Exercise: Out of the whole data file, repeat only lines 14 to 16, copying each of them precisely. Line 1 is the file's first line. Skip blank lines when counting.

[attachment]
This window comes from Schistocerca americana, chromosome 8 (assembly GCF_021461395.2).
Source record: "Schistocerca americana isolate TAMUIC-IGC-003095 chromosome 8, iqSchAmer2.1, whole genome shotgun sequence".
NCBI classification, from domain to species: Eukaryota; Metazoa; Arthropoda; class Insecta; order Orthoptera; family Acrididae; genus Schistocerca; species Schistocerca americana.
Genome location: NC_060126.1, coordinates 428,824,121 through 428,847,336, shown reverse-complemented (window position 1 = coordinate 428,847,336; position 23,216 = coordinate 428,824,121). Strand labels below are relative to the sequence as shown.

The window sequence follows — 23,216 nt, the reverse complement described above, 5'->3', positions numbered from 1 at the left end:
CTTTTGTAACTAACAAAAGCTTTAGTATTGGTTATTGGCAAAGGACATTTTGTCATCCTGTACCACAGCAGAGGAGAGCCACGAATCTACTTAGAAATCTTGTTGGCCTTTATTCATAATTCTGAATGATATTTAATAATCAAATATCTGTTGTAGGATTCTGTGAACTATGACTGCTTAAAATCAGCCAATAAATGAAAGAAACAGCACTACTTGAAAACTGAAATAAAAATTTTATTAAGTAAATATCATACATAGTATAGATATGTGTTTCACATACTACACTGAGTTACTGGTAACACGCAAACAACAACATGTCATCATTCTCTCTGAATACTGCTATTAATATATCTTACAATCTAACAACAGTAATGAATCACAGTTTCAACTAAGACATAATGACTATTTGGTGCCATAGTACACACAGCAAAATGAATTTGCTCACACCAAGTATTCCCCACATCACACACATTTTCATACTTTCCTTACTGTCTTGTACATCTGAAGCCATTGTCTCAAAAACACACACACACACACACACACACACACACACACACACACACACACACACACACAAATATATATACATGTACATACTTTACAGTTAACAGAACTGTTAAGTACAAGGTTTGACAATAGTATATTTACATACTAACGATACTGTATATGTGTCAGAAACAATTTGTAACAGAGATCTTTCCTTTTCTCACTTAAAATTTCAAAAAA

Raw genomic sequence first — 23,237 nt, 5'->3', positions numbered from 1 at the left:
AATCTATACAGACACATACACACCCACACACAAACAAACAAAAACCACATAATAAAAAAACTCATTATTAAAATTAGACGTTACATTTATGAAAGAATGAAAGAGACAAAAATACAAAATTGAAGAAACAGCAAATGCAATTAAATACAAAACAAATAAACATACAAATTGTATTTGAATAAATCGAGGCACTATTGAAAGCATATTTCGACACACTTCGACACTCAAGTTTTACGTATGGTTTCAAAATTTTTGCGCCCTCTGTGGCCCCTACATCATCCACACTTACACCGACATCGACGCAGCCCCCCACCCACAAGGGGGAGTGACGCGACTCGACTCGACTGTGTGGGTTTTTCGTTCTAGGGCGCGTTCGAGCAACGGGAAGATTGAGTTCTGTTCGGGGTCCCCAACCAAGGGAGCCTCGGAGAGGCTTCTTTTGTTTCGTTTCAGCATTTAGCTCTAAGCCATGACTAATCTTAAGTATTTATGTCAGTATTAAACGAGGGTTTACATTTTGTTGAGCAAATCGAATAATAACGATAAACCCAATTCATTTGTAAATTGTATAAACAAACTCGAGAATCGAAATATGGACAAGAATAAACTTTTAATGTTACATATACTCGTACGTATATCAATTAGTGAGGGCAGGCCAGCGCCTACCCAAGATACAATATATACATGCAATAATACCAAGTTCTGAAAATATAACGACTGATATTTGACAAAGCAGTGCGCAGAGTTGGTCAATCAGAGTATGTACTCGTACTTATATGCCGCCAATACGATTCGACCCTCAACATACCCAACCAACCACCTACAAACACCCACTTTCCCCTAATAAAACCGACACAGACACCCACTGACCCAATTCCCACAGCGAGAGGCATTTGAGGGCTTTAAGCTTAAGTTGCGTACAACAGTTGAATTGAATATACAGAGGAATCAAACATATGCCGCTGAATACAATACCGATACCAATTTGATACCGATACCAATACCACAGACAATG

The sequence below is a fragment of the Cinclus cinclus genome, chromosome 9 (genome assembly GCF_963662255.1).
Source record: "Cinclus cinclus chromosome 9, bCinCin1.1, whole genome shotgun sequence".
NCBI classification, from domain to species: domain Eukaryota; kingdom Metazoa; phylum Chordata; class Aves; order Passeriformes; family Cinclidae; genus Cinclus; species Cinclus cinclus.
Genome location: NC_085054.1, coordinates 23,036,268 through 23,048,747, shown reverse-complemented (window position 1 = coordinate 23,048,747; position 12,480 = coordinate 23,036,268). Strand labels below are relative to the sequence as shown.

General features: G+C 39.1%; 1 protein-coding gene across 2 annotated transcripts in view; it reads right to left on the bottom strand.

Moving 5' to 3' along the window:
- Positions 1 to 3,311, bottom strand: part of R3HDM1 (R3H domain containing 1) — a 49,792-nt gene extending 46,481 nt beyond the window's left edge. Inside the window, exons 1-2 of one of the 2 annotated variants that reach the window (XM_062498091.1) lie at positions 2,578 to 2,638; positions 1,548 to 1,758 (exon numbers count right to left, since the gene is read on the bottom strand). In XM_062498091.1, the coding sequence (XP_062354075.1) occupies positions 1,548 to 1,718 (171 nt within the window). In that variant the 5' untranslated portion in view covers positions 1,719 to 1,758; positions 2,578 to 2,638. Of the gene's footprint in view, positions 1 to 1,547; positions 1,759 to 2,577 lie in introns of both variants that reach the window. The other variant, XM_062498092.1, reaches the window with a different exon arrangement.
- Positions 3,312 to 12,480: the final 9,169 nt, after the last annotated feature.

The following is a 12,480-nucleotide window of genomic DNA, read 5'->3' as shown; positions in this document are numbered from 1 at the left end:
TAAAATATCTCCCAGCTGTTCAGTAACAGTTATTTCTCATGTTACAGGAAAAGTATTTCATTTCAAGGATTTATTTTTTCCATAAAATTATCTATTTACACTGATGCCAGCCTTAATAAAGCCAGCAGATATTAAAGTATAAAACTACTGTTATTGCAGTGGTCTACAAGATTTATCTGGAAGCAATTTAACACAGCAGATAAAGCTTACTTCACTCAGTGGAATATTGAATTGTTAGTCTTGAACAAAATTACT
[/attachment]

Moving 5' to 3' along the window:
- Positions 1 to 3,311, bottom strand: part of R3HDM1 (R3H domain containing 1) — a 49,792-nt gene extending 46,481 nt beyond the window's left edge. Inside the window, exons 1-2 of one of the 2 annotated variants that reach the window (XM_062498091.1) lie at positions 2,578 to 2,638; positions 1,548 to 1,758 (exon numbers count right to left, since the gene is read on the bottom strand). In XM_062498091.1, the coding sequence (XP_062354075.1) occupies positions 1,548 to 1,718 (171 nt within the window). In that variant the 5' untranslated portion in view covers positions 1,719 to 1,758; positions 2,578 to 2,638. Of the gene's footprint in view, positions 1 to 1,547; positions 1,759 to 2,577 lie in introns of both variants that reach the window. The other variant, XM_062498092.1, reaches the window with a different exon arrangement.
- Positions 3,312 to 12,480: the final 9,169 nt, after the last annotated feature.